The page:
I then noticed a turn of perspective from May into June when summer started this year. My treatment still focused on processing my client’s anxiety/fears and developing positive coping skills to avoid regression. It also deepened into a discussion about why this pandemic happened in the first place. Many Christian clients felt that it was God’s way of “slowing us down and making us re-prioritize our lives.” Others felt that it was “the end of the world” and a time for self-reflection.

Overall, my clients (and myself) began to self-evaluate. Clients were encouraged to put their energy into completing neglected household projects, re-discover their personal interests/talents, and create a sanctuary in their home to reduce stress. I was pleased to hear that people were also reconnecting with loved ones, recognizing that life is too short to hold grudges. In quarantine, families spent quality time together and regained a newfound appreciation for each other. I hope that telehealth is here to stay. Many clients enjoy the convenience of this mode of service.

As therapists, we have to be open to change to accommodate such events. Our self-care is important in being a healthy support to our clients. This also prevents compassionate fatigue. Personally, I am grateful for the community of therapists that surround me for encouragement and guidance. In my self-reflection, I have re-prioritized, deepening my appreciation for good health, loving relationships, and my faith in God. We must always remember that God will never leave or forsake us. Historically, tough times have brought out our strength. I am hopeful that this event will be no exception.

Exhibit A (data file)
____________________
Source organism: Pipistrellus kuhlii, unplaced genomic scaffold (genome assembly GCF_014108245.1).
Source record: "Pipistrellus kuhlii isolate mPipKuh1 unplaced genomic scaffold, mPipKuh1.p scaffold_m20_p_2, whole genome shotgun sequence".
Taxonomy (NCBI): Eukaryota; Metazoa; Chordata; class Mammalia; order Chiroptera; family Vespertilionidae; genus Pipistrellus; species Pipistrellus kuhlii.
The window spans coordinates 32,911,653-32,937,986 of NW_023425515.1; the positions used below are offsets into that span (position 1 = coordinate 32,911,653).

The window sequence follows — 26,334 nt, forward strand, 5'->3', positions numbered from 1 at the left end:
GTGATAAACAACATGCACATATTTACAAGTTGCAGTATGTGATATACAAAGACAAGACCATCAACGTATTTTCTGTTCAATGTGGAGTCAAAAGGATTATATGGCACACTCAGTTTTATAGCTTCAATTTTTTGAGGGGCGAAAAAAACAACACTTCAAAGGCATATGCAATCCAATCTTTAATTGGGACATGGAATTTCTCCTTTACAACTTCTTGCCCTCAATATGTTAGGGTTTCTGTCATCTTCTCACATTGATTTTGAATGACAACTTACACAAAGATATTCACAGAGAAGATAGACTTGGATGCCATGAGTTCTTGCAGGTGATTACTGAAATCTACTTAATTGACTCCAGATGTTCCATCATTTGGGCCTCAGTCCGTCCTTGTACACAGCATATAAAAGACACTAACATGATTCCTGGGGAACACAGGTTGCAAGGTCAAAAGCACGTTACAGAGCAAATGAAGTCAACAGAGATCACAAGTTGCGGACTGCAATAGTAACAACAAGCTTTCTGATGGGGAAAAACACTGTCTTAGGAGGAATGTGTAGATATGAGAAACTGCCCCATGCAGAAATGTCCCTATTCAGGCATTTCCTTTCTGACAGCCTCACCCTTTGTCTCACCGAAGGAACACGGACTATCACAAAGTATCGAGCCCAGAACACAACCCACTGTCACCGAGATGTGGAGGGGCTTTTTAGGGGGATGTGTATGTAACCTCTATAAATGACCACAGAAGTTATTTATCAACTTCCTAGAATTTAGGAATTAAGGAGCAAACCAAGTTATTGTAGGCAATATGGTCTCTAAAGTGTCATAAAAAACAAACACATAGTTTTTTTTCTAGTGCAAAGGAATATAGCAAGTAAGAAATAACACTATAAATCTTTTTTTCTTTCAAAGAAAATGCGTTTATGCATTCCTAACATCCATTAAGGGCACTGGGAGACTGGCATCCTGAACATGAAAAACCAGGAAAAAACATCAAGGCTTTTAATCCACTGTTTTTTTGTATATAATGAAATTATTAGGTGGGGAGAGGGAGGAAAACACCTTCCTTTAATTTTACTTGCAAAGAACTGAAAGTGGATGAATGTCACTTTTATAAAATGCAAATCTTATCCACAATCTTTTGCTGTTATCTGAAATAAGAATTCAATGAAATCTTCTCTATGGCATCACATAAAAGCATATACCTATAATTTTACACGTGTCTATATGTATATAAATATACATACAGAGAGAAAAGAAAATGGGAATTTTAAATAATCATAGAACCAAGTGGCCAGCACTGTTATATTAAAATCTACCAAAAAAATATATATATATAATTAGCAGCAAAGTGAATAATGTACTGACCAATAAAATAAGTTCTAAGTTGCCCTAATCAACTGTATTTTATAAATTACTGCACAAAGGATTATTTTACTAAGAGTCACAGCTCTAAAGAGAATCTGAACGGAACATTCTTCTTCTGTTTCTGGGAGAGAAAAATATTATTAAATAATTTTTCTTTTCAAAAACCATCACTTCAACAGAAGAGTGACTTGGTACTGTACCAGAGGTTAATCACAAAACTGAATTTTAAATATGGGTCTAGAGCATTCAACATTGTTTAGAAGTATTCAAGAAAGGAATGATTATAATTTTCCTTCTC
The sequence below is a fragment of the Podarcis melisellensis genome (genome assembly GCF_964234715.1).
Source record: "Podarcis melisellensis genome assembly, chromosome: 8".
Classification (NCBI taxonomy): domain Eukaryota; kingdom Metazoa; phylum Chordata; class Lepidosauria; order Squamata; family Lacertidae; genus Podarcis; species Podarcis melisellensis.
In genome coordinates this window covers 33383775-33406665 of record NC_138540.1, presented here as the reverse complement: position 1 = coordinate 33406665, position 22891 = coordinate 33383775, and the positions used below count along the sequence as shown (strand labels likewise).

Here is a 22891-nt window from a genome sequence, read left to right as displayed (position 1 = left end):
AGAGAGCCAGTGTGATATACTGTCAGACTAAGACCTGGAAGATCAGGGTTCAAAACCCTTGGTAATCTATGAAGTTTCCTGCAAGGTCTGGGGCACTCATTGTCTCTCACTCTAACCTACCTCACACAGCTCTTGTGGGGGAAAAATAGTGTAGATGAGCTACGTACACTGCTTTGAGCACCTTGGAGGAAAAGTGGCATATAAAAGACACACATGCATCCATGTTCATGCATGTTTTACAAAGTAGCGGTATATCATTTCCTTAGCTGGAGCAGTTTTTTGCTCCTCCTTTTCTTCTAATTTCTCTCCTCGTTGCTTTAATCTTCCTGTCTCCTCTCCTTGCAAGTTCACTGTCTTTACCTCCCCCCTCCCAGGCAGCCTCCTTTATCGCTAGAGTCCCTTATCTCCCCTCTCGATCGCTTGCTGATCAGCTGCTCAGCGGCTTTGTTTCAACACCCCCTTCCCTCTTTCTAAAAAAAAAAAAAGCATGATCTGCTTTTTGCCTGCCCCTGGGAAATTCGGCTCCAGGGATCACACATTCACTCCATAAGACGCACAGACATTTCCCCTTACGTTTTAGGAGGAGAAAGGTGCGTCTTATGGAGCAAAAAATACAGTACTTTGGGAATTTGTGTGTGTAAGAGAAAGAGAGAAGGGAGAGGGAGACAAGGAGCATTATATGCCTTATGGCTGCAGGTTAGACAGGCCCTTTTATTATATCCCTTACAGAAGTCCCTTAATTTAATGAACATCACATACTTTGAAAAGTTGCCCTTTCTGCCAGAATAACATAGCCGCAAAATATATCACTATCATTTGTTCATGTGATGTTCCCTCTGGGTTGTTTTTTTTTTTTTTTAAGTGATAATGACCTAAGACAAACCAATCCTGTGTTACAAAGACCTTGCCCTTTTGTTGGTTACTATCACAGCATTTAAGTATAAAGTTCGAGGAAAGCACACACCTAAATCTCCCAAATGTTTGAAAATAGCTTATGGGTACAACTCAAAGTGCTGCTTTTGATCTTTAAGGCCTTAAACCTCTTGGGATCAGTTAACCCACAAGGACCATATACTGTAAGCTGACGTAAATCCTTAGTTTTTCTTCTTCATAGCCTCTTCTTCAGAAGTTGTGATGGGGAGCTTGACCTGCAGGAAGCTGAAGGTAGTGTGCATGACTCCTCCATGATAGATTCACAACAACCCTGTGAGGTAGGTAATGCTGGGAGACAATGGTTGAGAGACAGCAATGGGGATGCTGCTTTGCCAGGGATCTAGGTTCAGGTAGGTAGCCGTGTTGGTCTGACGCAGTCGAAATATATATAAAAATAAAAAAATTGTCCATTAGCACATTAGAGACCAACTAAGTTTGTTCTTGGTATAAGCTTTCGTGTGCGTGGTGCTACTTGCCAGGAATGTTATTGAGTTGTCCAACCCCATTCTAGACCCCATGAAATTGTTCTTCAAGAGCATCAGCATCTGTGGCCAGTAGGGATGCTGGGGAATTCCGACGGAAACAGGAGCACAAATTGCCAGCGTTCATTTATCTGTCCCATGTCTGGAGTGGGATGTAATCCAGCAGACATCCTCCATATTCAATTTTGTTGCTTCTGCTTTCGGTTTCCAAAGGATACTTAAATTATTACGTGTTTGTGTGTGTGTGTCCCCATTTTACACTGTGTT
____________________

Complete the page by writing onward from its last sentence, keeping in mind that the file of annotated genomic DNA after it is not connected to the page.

Learn about Jennifer Edmonds.

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By Tom Kneier, Licensed Professional Counselor

Humility. Webster says it derives from the Latin, humilis, for the word humble, meaning “lowly, insignificant, on the ground”; similar to the Latin word, humus – rich soil. It generates a picture of getting close to the earth; even in the dirt. For those of us in the field of therapy, it might conjure up the word “grounded”. And this is most appropriate.

Being grounded in the therapeutic setting is about being attuned to the present; giving full attention to the moment. I’ve seen my clients, who suffer from anxiety and overwhelm, preoccupied with the future and worst case scenarios. What if this happens? What if she does that? What if I can’t (fill in the blank)? Their worry is fueled by tomorrows that are completely outside their control.

Many effective interventions are rooted in refocusing clients on the present. Things like deep diaphragmatic breathing, progressive muscle relaxation, and attentiveness to what is being experienced through the five senses at that moment in the room and in one’s chair, including feeling your two feet firmly planted on the ground.

What an apt concept for humility. When your two feet are on the ground, you can see where you stand in relation to others and to the rest of the world. You know who you are, and who you are not! I know that when I see myself accurately this way, I am profoundly humbled.

Phillipians 2: 3-4 instructs us to “Do nothing from selfish ambition or conceit, but in humility regard others as better than yourselves. Let each of you look not to your own interests, but to the interests of others.” (NRSV) To be truly grounded then in humility, is not about thinking little of yourself, but seeing yourself accurately in the service of others.